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The Trap of More

Acceptable materials to start a fire: wood, old newspaper, twigs, gasoline and matches. Untraditional, but equally good, materials to start a fire: love notes from past relationships, written evidence of personal secrets, old journals and money.

The last one should grab your attention. Can you imagine a fire started by a pile of 100 dollar bills? Hardly. How would you react if I asked you to give me all of the money you had to start a fire? I’m guessing a punch in the face. Even if you let me, I would say you were a couple of crazies short of Tom Cruise.

But here is the frightening thing about all of this. Money is just paper. That’s it. It burns like anything else. So how did we get so attached to something as simple as paper? If I were to actually burn a pile of 100’s, I think everyone would scream at a decibel level short of a 100 babies loud. The entrepreneur would scream because it is money that could be used for an investment. The social worker would be outraged because it is money that could have been used to help someone in need. The Christian would be crushed because that money could have gone toward the general offering. But it’s still just paper (along with some cotton). It still burns.

What is it then that makes money so appealing? The appeal is in what it stands for. Money isolated means absolutely nothing. Money in the context of society means everything. It is a way to measure social status, a way to place value and a way to measure how “blessed” someone is. Above all else, it is a symbol of superiority. It is what money stands for that makes us love what it is. There is where the problem lies. We need it to survive. There is no way anyone could take a job and say, “I appreciate the fact that you are going to pay me, but I’m fine without it thanks.” We all need money to pay for our bills, to buy food and to put gas into our cars. Without money, we cannot survive.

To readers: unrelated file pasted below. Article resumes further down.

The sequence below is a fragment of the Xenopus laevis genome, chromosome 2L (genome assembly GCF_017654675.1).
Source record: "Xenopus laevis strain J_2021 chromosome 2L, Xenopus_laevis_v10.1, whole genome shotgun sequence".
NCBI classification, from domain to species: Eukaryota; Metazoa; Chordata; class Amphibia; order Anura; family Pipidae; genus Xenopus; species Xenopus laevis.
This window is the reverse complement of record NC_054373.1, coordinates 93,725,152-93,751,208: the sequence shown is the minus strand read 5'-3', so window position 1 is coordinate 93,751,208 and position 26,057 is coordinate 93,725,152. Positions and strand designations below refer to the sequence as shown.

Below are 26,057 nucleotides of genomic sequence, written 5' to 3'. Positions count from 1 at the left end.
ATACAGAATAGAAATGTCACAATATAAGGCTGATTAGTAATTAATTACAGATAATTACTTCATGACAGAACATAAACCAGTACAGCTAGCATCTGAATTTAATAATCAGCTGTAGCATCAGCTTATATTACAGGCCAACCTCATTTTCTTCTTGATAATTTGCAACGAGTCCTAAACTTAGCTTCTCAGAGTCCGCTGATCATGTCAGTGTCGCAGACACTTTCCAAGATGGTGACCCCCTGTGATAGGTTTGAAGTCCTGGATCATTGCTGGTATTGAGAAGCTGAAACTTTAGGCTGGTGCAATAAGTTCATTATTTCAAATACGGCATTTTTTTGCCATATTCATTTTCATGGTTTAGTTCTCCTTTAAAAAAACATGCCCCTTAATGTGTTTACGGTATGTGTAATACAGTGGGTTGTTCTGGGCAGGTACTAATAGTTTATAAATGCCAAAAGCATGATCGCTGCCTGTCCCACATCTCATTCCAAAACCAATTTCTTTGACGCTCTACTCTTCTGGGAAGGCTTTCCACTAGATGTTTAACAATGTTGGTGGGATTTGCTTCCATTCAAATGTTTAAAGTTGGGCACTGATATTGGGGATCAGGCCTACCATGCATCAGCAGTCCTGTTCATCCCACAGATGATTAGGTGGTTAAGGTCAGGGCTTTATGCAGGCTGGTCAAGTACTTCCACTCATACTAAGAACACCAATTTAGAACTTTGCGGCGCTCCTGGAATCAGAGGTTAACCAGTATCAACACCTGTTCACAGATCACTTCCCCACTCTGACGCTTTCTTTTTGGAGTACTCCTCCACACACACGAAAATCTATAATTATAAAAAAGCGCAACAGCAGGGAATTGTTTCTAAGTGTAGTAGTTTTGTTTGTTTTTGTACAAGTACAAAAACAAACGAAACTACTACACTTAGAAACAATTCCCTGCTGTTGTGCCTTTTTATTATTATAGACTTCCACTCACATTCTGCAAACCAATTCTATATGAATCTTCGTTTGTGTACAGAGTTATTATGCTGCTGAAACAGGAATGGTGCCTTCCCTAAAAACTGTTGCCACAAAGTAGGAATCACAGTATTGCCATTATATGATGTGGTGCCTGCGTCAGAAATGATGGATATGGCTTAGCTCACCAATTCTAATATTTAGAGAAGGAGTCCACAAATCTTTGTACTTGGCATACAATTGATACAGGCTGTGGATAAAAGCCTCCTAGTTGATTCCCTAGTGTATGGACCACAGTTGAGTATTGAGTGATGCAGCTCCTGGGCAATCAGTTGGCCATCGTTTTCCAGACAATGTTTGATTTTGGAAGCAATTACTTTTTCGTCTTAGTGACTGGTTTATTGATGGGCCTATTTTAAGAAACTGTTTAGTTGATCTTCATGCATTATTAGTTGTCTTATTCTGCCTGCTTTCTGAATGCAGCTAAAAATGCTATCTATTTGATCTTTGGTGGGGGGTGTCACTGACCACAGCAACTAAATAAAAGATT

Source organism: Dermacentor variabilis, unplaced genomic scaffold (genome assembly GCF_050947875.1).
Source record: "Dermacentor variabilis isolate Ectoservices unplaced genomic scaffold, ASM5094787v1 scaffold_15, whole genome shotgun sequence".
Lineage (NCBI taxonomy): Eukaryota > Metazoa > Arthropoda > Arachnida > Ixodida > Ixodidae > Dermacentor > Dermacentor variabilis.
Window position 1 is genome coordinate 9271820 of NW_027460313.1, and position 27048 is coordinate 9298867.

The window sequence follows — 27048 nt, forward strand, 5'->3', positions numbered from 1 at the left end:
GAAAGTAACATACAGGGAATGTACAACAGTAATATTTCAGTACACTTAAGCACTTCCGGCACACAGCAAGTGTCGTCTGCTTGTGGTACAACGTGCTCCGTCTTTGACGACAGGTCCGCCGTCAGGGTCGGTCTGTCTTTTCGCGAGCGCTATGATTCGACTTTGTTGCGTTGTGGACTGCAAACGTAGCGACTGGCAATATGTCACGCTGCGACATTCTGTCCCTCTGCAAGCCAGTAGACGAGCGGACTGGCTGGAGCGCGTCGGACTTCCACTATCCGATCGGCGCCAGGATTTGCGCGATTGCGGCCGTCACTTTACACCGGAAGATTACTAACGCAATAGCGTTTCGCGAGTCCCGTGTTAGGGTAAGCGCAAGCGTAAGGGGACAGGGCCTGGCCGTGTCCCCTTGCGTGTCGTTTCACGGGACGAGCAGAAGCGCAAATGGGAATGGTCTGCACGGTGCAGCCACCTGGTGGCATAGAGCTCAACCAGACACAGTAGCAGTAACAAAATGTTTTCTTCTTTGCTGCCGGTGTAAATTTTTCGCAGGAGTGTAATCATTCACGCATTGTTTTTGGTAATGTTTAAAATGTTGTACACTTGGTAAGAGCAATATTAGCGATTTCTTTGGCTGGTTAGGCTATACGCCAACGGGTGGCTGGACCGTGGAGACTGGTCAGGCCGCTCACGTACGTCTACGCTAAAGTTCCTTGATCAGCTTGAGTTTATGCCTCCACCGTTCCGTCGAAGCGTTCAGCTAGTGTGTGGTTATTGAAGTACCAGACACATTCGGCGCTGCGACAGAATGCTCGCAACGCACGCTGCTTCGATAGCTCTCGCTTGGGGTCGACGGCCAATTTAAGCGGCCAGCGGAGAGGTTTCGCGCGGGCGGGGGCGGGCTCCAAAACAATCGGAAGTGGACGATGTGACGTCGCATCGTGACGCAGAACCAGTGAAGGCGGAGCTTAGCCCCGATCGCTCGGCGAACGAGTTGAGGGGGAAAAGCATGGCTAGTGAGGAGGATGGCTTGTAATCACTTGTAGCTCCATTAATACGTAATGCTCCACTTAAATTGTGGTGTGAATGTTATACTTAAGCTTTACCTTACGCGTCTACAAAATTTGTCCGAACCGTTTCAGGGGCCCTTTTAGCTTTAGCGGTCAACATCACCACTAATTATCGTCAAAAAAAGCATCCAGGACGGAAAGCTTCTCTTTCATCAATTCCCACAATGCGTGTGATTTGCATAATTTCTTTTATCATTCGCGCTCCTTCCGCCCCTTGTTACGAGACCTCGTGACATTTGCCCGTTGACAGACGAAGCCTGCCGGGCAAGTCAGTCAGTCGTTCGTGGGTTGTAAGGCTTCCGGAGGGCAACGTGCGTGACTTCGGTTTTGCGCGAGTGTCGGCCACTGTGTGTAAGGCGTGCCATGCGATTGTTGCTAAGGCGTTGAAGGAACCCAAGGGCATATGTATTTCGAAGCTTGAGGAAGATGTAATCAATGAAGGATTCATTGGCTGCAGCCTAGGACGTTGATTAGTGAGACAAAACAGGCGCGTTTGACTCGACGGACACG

But then I think about those that are commonly without. There are plenty of people that have less money than I do and still manage to survive. They learn how to get by on less, how to live life without. To be honest, I still do not think that it is a concept I can even begin to grasp. Growing up in the suburbs, there was always a way to attain something, even if it required “sacrifice” to save money over a long period of time. To choose to live without instead of more is a strange and foreign concept.

Humanity is such an interesting creature. My senior pastor once told me that when the income of an average American goes up, so does their spending. He told me that it was simple economics. When there is a surplus, there is more to spend. If I had a larger income, what would I be doing? My instincts jumped to the idea of upgrading my computer, buying half decent groceries and getting a not-so-crappy cell phone. The sad thing is, these were ideas that popped into my head in a manner of seconds. But in reality, I get by fine now. Life may not always be luxurious, but each day God has provided me with enough to survive. Not only that, but He has also helped me live day to day with the joy that I can have in Him.